Same Quality at Half the Size: How Good Is Canon's New Compressed Raw Format?

The majority of photographers shoot raw files because the larger file sizes over JPEG are offset by the big gains in post-processing flexibility. Nonetheless, companies are always doing what they can to give photographers options for smaller file sizes with minimal quality loss, with the latest from Canon being the Compressed Raw format on their new mirrorless cameras. This great video takes a look at how these files hold up against traditional raw files and if you should switch the feature on.

Coming to you from Alex Barrera, this excellent video takes a look at Canon's new Compressed Raw format. If you have shot with the EOS R or EOS RP cameras, you may have noticed that they use a new file format (CR3) and that you have the option of saving files in Compressed Raw. This format will generally save about 40-50% in file size, which offers a substantial gain in storage and can make life a lot easier if you frequently come home with large batches of images. Not only will this make things like storage and backup easier, but it will also give you gains in buffer usage when shooting. On the other hand, the disadvantage of compression is that it can often result in image quality loss, but you might be surprised by just how good Canon's version is — so much so that you might just prefer to leave the option turned on at all times unless you are really performing extreme edits. Check out the video above for Barrera's full thoughts.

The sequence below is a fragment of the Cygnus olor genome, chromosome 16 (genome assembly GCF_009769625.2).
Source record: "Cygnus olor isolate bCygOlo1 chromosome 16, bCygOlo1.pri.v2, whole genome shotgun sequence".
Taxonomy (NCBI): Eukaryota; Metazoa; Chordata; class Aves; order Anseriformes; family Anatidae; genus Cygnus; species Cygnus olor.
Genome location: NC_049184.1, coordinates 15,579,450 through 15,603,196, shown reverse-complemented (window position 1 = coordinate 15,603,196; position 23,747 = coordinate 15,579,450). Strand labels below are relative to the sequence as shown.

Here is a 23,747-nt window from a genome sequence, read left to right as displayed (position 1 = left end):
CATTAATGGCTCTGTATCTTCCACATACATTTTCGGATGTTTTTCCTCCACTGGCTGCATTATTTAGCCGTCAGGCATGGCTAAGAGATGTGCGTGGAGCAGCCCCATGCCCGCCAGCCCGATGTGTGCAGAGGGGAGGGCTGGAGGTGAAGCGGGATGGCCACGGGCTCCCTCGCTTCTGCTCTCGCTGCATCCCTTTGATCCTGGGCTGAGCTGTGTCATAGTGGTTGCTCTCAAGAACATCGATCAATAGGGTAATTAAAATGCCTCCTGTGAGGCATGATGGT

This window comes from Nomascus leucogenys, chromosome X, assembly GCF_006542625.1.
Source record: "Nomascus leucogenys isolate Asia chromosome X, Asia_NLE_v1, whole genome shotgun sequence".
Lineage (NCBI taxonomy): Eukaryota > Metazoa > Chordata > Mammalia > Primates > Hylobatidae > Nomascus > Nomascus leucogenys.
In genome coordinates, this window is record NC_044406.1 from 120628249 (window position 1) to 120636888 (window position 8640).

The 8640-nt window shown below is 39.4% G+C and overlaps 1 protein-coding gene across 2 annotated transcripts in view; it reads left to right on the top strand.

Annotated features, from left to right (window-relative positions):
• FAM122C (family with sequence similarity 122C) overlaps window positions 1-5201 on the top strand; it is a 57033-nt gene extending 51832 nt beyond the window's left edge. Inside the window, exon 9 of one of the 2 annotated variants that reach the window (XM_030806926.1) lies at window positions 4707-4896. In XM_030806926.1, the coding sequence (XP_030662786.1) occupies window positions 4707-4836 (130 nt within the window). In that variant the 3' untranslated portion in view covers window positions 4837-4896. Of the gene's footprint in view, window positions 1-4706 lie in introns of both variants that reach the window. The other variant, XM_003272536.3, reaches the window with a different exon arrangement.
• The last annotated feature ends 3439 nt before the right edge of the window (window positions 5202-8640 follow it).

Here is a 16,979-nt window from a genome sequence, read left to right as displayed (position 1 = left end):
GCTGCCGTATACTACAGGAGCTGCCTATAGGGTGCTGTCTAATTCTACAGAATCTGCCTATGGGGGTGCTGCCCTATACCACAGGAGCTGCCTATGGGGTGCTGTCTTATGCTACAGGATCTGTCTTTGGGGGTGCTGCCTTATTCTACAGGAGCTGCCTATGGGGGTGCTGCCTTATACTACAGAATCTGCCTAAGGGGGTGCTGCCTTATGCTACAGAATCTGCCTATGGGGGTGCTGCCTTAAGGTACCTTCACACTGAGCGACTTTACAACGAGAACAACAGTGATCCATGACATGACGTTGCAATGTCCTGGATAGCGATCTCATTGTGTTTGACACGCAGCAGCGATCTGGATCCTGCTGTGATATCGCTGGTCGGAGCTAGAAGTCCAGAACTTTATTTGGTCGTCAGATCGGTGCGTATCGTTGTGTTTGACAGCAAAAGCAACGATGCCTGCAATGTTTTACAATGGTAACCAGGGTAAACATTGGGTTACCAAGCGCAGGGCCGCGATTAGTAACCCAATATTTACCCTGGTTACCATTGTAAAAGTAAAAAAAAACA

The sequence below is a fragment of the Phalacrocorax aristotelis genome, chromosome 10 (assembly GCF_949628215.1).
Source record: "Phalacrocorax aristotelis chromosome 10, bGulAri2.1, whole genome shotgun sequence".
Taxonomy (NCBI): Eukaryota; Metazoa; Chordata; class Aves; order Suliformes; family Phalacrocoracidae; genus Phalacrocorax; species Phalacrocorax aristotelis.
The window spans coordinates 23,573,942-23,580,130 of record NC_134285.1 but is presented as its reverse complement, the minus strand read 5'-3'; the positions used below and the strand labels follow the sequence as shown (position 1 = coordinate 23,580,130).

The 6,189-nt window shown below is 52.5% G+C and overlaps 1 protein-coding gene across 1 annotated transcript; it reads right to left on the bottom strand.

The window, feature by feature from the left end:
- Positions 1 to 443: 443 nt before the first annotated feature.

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LA M's picture

Asked and answered years fact you can find that same info on Canon's website since the 5D MKII days

Mike Clare's picture

This cRAW format may be being confused with the older Canon option of mRAW, which is a smaller pixel-dimension file in the raw format. This new file is the same full pixel dimension of the sensor but with some form of compression algorithm to create a smaller file size. I believe other camera manufacturers have had compression options for raw files, but this (I believe) is Canon's first option (ie. not available back in the 5D MKII days).

LA M's picture

It's an evolution of the same thing...sheesh. There is little to no difference. I shot xRAW for weddings most of the time because it saved space and printed albums just as well..